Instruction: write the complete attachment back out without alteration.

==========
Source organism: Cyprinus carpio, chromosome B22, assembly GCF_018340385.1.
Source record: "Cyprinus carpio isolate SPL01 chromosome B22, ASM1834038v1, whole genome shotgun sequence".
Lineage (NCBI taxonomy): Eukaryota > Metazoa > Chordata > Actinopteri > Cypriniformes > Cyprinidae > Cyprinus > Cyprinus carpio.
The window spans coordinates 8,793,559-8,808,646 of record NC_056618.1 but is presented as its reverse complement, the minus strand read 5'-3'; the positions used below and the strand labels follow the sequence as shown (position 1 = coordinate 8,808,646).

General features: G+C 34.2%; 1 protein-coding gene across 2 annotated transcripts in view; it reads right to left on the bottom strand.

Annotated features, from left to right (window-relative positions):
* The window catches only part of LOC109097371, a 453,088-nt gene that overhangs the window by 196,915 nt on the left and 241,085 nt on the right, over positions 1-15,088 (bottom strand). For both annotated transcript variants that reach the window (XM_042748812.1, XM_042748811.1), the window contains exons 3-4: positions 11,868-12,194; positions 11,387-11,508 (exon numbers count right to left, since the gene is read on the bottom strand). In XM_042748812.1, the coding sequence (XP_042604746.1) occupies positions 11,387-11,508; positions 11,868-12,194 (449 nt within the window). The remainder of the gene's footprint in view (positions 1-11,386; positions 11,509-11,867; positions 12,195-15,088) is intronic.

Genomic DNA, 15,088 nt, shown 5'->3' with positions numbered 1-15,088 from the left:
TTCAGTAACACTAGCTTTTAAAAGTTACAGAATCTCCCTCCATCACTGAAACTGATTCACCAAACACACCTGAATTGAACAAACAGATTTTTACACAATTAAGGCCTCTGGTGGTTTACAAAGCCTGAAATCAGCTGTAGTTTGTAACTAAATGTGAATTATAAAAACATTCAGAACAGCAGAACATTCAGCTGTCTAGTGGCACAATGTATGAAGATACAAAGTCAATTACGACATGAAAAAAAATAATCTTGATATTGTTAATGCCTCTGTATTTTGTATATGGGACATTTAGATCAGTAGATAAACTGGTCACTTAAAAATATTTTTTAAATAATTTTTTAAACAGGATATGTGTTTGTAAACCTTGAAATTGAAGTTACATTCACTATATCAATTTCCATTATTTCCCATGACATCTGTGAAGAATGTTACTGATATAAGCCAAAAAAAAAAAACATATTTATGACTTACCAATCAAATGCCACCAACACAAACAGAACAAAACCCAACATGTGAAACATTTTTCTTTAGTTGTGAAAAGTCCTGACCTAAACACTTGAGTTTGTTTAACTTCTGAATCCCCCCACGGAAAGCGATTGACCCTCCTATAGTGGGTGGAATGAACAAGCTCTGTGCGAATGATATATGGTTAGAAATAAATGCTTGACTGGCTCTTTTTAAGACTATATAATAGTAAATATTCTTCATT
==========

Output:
Source organism: Cyprinus carpio, chromosome B22, assembly GCF_018340385.1.
Source record: "Cyprinus carpio isolate SPL01 chromosome B22, ASM1834038v1, whole genome shotgun sequence".
Lineage (NCBI taxonomy): Eukaryota > Metazoa > Chordata > Actinopteri > Cypriniformes > Cyprinidae > Cyprinus > Cyprinus carpio.
The window spans coordinates 8,793,559-8,808,646 of record NC_056618.1 but is presented as its reverse complement, the minus strand read 5'-3'; the positions used below and the strand labels follow the sequence as shown (position 1 = coordinate 8,808,646).

General features: G+C 34.2%; 1 protein-coding gene across 2 annotated transcripts in view; it reads right to left on the bottom strand.

Annotated features, from left to right (window-relative positions):
* The window catches only part of LOC109097371, a 453,088-nt gene that overhangs the window by 196,915 nt on the left and 241,085 nt on the right, over positions 1-15,088 (bottom strand). For both annotated transcript variants that reach the window (XM_042748812.1, XM_042748811.1), the window contains exons 3-4: positions 11,868-12,194; positions 11,387-11,508 (exon numbers count right to left, since the gene is read on the bottom strand). In XM_042748812.1, the coding sequence (XP_042604746.1) occupies positions 11,387-11,508; positions 11,868-12,194 (449 nt within the window). The remainder of the gene's footprint in view (positions 1-11,386; positions 11,509-11,867; positions 12,195-15,088) is intronic.

Genomic DNA, 15,088 nt, shown 5'->3' with positions numbered 1-15,088 from the left:
TTCAGTAACACTAGCTTTTAAAAGTTACAGAATCTCCCTCCATCACTGAAACTGATTCACCAAACACACCTGAATTGAACAAACAGATTTTTACACAATTAAGGCCTCTGGTGGTTTACAAAGCCTGAAATCAGCTGTAGTTTGTAACTAAATGTGAATTATAAAAACATTCAGAACAGCAGAACATTCAGCTGTCTAGTGGCACAATGTATGAAGATACAAAGTCAATTACGACATGAAAAAAAATAATCTTGATATTGTTAATGCCTCTGTATTTTGTATATGGGACATTTAGATCAGTAGATAAACTGGTCACTTAAAAATATTTTTTAAATAATTTTTTAAACAGGATATGTGTTTGTAAACCTTGAAATTGAAGTTACATTCACTATATCAATTTCCATTATTTCCCATGACATCTGTGAAGAATGTTACTGATATAAGCCAAAAAAAAAAAACATATTTATGACTTACCAATCAAATGCCACCAACACAAACAGAACAAAACCCAACATGTGAAACATTTTTCTTTAGTTGTGAAAAGTCCTGACCTAAACACTTGAGTTTGTTTAACTTCTGAATCCCCCCACGGAAAGCGATTGACCCTCCTATAGTGGGTGGAATGAACAAGCTCTGTGCGAATGATATATGGTTAGAAATAAATGCTTGACTGGCTCTTTTTAAGACTATATAATAGTAAATATTCTTCATT